What is Mr. Chawla's view on his mother?

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Indian author Kiran Desai’s 1998 award-winning novel, Hullabaloo in the Guava Orchard, takes place in the village of Shahkot in the state of Punjab, India. This amusing tale was inspired by the true story of a man who for many years actually lived in a tree, represented in the novel by the character of Sampath Chawla. Sampath is the son of Mr. Chawla and his wife, Kulfi, who live with Mr. Chawla’s mother, Amma (Ammaji).

Your question about how Mr. Chawla views his mother requires a look at his own personality.

In Chapter 1, we learn that Mr. Chawla is a practical fellow who, in spite of “his young age and slight build” has a “powerful claim to authority.” The fact that the author refers to him as “Mr. Chawla” and not by his first name gives the reader the sense that he is a serious person with the airs of a man older than his years.

As an expectant father, Mr. Chawla studies facts about babies in the library, makes sure that he has collected the appropriate vitamins, instructs his wife in prenatal exercises, and enrolls the yet-to-be-born infant in Mission School. He is driven by rationality. The quote “Oddness, like aches and pains, fits of tears and lethargy, always made him uneasy and he had a fear of these uncontrollable, messy puddles of life” adeptly sums his character.

Mr. Chawla needs to have order in his life, and his mother is responsible for having selected a wife who exudes the very characteristics that make him uncomfortable. Hugely pregnant with Sampath at the beginning of the story, Kulfi is driven by a mad craving for a wide variety of food—unavailable because of drought—well beyond the daily staples of rice and lentils. She then takes a box of crayons and covers the walls with a wild landscape of foods. This behavior represents the height of unpredictability, which Mr. Chawla fears.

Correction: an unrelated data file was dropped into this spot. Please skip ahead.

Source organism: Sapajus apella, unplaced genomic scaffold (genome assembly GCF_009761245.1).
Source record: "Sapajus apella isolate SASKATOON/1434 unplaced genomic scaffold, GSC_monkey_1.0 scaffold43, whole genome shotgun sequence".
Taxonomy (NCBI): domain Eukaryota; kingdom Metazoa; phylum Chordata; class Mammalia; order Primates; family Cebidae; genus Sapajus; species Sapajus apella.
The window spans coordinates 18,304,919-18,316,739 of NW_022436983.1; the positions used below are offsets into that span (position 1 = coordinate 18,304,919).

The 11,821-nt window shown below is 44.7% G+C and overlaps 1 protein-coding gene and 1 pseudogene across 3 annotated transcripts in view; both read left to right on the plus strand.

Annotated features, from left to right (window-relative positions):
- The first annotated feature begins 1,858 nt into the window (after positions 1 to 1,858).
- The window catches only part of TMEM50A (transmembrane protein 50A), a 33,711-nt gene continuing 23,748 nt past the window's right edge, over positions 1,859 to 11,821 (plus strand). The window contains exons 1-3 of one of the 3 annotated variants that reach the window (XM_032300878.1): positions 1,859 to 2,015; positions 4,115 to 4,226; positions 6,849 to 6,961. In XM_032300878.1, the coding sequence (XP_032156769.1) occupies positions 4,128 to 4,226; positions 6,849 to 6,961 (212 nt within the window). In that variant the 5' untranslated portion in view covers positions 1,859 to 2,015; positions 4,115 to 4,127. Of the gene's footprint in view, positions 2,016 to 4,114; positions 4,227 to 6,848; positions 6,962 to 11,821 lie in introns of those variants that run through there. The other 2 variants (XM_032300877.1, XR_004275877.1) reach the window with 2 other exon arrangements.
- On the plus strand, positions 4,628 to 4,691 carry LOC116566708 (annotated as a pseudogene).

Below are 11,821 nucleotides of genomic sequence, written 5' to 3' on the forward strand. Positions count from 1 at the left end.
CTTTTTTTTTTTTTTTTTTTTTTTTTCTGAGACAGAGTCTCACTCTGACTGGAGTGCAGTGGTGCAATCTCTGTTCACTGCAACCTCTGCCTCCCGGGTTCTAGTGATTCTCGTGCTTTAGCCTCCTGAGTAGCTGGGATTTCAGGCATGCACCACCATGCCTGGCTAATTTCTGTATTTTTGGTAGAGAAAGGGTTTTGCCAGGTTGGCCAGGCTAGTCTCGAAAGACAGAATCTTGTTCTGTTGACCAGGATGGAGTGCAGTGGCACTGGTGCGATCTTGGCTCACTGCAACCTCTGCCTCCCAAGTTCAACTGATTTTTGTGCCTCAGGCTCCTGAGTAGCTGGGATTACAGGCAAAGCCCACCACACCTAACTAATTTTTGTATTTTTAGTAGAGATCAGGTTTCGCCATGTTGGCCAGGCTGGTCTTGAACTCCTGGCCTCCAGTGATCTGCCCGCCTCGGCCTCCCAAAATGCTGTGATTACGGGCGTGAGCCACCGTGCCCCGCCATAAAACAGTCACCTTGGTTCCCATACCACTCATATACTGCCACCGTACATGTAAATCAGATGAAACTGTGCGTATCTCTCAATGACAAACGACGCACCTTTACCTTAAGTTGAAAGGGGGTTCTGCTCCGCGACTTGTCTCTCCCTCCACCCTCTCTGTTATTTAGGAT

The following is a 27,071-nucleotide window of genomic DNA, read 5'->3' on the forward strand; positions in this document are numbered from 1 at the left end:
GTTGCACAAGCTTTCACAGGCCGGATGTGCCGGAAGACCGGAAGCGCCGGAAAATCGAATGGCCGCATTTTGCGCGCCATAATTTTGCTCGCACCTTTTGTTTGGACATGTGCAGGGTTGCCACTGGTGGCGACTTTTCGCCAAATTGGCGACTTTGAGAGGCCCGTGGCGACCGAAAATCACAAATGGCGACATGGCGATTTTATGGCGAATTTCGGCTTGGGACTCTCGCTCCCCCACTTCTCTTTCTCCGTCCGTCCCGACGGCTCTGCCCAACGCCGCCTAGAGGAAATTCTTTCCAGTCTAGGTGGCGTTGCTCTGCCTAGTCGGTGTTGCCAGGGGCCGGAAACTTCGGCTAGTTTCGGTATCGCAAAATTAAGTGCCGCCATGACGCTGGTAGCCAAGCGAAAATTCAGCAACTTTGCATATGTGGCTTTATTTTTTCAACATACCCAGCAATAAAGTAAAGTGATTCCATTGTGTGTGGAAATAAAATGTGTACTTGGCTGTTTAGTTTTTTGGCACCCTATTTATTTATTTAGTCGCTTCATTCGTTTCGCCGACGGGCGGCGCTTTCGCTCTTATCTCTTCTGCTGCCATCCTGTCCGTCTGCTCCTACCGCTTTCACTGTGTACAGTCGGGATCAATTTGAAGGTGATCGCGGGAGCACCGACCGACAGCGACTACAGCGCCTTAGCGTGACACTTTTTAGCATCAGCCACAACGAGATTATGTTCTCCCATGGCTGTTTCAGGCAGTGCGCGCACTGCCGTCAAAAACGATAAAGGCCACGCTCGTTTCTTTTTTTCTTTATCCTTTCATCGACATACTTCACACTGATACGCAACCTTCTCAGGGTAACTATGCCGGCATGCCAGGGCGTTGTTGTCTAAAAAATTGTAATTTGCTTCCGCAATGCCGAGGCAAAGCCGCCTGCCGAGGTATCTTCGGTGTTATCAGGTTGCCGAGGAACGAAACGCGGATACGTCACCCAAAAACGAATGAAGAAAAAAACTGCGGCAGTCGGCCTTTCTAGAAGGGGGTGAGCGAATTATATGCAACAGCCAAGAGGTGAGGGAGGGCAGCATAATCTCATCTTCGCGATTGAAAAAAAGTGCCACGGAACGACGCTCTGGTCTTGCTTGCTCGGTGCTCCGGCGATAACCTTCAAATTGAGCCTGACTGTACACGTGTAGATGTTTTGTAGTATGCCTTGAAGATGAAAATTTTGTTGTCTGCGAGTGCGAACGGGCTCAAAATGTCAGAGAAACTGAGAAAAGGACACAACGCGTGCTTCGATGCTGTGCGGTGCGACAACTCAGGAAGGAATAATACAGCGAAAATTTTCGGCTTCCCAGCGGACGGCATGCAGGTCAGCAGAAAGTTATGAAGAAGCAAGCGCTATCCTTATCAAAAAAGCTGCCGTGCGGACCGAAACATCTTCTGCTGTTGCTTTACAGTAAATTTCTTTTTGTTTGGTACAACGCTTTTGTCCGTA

We get a hint early on that Mr. Chawla blames his mother for what may well turn out to be a poorly chosen wife and, heaven forbid, a child who may take after her. In an attitude that is described as “ferocious,” he asks his mother in Chapter 1, “What have you married me to, Amma?” Unlike her son, Amma makes allowances for the whims of her pregnant daughter-in-law and has an accepting outlook.

In Chapter 3, two decades have gone by and Mr. Chawla, now forty years old, is as regimented and bossy as ever. He considers himself to be the proverbial captain of a ship of fools—his family. We see an egregious example of his self-importance and outright rudeness towards his mother when she asks about his preferences for a lunch she is packing. Amma interrupts a long-winded lecture Mr. Chawla is imposing on the family and he reacts with impatience and disdain, shouting that her concerns are an irrelevant annoyance.

In short, one might conclude that Mr. Chawla’s view of his mother is not too different from the way he sees all others who do not adhere to his very strict and narrow views of what it means to lead a successful life. He sees himself as superior to others and holds everyone else to his impossible standards. This perspective, and perhaps the pressures of providing for an extended family, keep him from appreciating and being grateful for his mother’s care and for the diversity of talent and ability in others.

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